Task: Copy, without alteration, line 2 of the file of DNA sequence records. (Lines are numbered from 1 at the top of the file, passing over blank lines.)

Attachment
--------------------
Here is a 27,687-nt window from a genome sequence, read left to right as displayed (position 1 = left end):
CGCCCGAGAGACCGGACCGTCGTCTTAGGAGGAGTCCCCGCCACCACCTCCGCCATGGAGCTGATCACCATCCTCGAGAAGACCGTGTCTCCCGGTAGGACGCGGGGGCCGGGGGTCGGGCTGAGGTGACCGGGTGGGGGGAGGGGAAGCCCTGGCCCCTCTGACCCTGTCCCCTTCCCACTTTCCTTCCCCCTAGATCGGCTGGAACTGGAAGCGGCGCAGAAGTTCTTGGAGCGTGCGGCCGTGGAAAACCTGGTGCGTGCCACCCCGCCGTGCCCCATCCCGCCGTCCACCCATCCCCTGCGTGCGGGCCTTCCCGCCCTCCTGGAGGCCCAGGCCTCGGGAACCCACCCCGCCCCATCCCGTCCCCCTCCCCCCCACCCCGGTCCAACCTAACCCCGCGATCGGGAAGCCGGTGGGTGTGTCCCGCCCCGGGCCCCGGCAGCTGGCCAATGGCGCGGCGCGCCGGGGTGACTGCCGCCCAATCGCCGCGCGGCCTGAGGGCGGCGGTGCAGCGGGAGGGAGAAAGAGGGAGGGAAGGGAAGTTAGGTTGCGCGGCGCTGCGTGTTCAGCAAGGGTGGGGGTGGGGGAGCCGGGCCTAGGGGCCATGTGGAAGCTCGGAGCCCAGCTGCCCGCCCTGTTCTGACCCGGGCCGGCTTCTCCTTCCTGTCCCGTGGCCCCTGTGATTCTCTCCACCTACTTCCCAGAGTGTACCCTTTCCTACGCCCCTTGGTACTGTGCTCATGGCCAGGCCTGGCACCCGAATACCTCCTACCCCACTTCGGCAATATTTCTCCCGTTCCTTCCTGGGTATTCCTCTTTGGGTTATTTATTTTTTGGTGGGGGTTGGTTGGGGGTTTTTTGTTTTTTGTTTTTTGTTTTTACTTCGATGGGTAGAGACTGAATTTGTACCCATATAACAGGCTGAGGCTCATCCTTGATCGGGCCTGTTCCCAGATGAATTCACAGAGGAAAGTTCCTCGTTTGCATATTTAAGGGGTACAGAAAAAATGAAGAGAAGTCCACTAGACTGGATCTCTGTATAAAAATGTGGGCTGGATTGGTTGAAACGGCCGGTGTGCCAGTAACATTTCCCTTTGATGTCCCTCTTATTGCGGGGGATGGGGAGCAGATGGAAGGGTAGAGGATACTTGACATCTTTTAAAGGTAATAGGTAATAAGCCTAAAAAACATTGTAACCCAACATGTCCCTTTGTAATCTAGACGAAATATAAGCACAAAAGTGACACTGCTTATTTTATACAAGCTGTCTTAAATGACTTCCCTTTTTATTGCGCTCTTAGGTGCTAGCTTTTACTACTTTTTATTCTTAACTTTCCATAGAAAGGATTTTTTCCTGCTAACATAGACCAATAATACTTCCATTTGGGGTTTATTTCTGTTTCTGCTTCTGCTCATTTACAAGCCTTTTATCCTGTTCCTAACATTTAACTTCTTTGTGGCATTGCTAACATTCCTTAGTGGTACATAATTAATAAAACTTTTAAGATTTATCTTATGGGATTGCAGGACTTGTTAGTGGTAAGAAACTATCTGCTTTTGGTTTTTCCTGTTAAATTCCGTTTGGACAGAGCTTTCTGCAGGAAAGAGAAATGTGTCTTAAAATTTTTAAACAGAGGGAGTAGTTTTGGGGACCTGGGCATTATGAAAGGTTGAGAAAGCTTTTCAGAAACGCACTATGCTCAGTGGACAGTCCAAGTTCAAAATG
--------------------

CGCCCGAGAGACCGGACCGTCGTCTTAGGAGGAGTCCCCGCCACCACCTCCGCCATGGAGCTGATCACCATCCTCGAGAAGACCGTGTCTCCCGGTAGGACGCGGGGGCCGGGGGTCGGGCTGAGGTGACCGGGTGGGGGGAGGGGAAGCCCTGGCCCCTCTGACCCTGTCCCCTTCCCACTTTCCTTCCCCCTAGATCGGCTGGAACTGGAAGCGGCGCAGAAGTTCTTGGAGCGTGCGGCCGTGGAAAACCTGGTGCGTGCCACCCCGCCGTGCCCCATCCCGCCGTCCACCCATCCCCTGCGTGCGGGCCTTCCCGCCCTCCTGGAGGCCCAGGCCTCGGGAACCCACCCCGCCCCATCCCGTCCCCCTCCCCCCCACCCCGGTCCAACCTAACCCCGCGATCGGGAAGCCGGTGGGTGTGTCCCGCCCCGGGCCCCGGCAGCTGGCCAATGGCGCGGCGCGCCGGGGTGACTGCCGCCCAATCGCCGCGCGGCCTGAGGGCGGCGGTGCAGCGGGAGGGAGAAAGAGGGAGGGAAGGGAAGTTAGGTTGCGCGGCGCTGCGTGTTCAGCAAGGGTGGGGGTGGGGGAGCCGGGCCTAGGGGCCATGTGGAAGCTCGGAGCCCAGCTGCCCGCCCTGTTCTGACCCGGGCCGGCTTCTCCTTCCTGTCCCGTGGCCCCTGTGATTCTCTCCACCTACTTCCCAGAGTGTACCCTTTCCTACGCCCCTTGGTACTGTGCTCATGGCCAGGCCTGGCACCCGAATACCTCCTACCCCACTTCGGCAATATTTCTCCCGTTCCTTCCTGGGTATTCCTCTTTGGGTTATTTATTTTTTGGTGGGGGTTGGTTGGGGGTTTTTTGTTTTTTGTTTTTTGTTTTTACTTCGATGGGTAGAGACTGAATTTGTACCCATATAACAGGCTGAGGCTCATCCTTGATCGGGCCTGTTCCCAGATGAATTCACAGAGGAAAGTTCCTCGTTTGCATATTTAAGGGGTACAGAAAAAATGAAGAGAAGTCCACTAGACTGGATCTCTGTATAAAAATGTGGGCTGGATTGGTTGAAACGGCCGGTGTGCCAGTAACATTTCCCTTTGATGTCCCTCTTATTGCGGGGGATGGGGAGCAGATGGAAGGGTAGAGGATACTTGACATCTTTTAAAGGTAATAGGTAATAAGCCTAAAAAACATTGTAACCCAACATGTCCCTTTGTAATCTAGACGAAATATAAGCACAAAAGTGACACTGCTTATTTTATACAAGCTGTCTTAAATGACTTCCCTTTTTATTGCGCTCTTAGGTGCTAGCTTTTACTACTTTTTATTCTTAACTTTCCATAGAAAGGATTTTTTCCTGCTAACATAGACCAATAATACTTCCATTTGGGGTTTATTTCTGTTTCTGCTTCTGCTCATTTACAAGCCTTTTATCCTGTTCCTAACATTTAACTTCTTTGTGGCATTGCTAACATTCCTTAGTGGTACATAATTAATAAAACTTTTAAGATTTATCTTATGGGATTGCAGGACTTGTTAGTGGTAAGAAACTATCTGCTTTTGGTTTTTCCTGTTAAATTCCGTTTGGACAGAGCTTTCTGCAGGAAAGAGAAATGTGTCTTAAAATTTTTAAACAGAGGGAGTAGTTTTGGGGACCTGGGCATTATGAAAGGTTGAGAAAGCTTTTCAGAAACGCACTATGCTCAGTGGACAGTCCAAGTTCAAAATG